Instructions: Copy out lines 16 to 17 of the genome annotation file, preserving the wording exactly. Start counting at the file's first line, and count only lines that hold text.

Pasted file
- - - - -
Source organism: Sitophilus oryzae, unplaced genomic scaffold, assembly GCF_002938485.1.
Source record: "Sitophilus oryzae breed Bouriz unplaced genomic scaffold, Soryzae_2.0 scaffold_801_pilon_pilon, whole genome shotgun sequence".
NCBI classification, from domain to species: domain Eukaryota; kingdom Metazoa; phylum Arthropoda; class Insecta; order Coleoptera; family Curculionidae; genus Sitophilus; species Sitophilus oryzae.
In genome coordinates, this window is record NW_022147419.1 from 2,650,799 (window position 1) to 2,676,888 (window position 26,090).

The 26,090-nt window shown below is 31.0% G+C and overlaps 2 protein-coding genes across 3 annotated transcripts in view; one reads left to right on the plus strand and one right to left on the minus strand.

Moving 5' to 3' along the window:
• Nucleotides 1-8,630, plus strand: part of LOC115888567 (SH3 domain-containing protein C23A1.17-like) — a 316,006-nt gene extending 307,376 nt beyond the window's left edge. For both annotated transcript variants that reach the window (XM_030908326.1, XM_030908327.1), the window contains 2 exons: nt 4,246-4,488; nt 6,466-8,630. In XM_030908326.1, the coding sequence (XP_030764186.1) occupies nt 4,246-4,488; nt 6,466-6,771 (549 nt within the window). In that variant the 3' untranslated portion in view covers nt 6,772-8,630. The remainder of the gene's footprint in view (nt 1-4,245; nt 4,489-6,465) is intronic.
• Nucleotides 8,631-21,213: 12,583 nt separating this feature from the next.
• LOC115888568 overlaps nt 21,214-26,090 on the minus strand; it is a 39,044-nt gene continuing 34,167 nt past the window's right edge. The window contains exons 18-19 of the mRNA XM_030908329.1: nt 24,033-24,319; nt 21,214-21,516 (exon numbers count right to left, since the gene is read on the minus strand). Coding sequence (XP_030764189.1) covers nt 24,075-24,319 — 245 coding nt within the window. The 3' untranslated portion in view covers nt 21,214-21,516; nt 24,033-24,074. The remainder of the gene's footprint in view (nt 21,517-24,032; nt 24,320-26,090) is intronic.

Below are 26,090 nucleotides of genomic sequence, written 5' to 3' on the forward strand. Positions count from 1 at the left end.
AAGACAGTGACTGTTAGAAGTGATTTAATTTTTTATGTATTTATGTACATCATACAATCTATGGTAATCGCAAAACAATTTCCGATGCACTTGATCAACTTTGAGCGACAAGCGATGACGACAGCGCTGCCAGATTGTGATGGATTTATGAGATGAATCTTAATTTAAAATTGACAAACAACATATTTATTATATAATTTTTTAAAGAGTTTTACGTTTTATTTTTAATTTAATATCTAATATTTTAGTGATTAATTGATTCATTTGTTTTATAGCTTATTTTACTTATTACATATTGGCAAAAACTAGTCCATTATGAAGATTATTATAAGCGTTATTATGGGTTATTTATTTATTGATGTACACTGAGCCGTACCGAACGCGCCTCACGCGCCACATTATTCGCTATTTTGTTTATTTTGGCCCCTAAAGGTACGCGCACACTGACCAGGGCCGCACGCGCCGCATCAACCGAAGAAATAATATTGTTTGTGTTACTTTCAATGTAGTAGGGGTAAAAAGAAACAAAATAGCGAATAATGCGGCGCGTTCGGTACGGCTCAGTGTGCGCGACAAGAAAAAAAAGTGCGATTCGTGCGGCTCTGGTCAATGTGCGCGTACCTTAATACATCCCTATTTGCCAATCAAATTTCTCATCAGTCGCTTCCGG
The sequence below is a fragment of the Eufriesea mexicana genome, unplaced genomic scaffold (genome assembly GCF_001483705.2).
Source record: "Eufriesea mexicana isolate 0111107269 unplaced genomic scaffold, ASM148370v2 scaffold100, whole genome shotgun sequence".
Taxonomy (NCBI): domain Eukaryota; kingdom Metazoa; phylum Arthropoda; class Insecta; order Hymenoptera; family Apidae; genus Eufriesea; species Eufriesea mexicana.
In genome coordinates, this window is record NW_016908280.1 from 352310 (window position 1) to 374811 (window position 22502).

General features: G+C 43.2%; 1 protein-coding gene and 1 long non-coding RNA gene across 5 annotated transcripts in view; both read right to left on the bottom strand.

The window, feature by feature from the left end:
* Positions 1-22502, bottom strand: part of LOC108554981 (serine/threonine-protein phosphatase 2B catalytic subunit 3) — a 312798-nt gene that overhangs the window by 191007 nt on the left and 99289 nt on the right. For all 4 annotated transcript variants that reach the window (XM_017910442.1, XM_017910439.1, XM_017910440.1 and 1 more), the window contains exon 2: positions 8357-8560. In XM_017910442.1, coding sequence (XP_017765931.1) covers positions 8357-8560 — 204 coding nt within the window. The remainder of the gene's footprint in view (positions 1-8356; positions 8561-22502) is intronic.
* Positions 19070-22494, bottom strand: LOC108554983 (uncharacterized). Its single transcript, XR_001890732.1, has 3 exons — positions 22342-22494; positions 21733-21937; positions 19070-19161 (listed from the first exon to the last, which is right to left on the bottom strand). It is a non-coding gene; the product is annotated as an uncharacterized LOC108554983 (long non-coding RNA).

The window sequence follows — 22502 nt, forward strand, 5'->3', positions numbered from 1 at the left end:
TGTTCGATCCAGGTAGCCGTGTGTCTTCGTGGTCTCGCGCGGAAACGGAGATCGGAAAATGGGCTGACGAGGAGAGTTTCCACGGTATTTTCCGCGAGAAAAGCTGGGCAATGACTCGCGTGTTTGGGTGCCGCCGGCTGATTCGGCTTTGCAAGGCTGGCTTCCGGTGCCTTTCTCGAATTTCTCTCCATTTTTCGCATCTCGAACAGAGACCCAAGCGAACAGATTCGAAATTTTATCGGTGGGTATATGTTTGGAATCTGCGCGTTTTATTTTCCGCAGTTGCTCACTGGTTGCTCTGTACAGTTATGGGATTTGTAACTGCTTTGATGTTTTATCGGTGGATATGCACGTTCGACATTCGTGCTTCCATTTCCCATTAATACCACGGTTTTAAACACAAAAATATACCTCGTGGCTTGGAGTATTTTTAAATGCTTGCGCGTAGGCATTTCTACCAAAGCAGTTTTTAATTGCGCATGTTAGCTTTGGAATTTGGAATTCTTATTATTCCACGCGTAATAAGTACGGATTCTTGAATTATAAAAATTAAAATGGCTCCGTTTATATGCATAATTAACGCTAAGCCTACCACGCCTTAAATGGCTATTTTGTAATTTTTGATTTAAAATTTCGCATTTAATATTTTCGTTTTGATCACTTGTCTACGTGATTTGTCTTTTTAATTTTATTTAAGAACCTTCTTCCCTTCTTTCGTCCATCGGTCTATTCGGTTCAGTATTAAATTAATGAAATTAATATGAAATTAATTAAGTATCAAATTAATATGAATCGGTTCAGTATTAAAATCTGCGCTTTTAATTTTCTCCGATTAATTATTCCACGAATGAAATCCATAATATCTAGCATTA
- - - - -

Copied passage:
General features: G+C 43.2%; 1 protein-coding gene and 1 long non-coding RNA gene across 5 annotated transcripts in view; both read right to left on the bottom strand.

The window, feature by feature from the left end: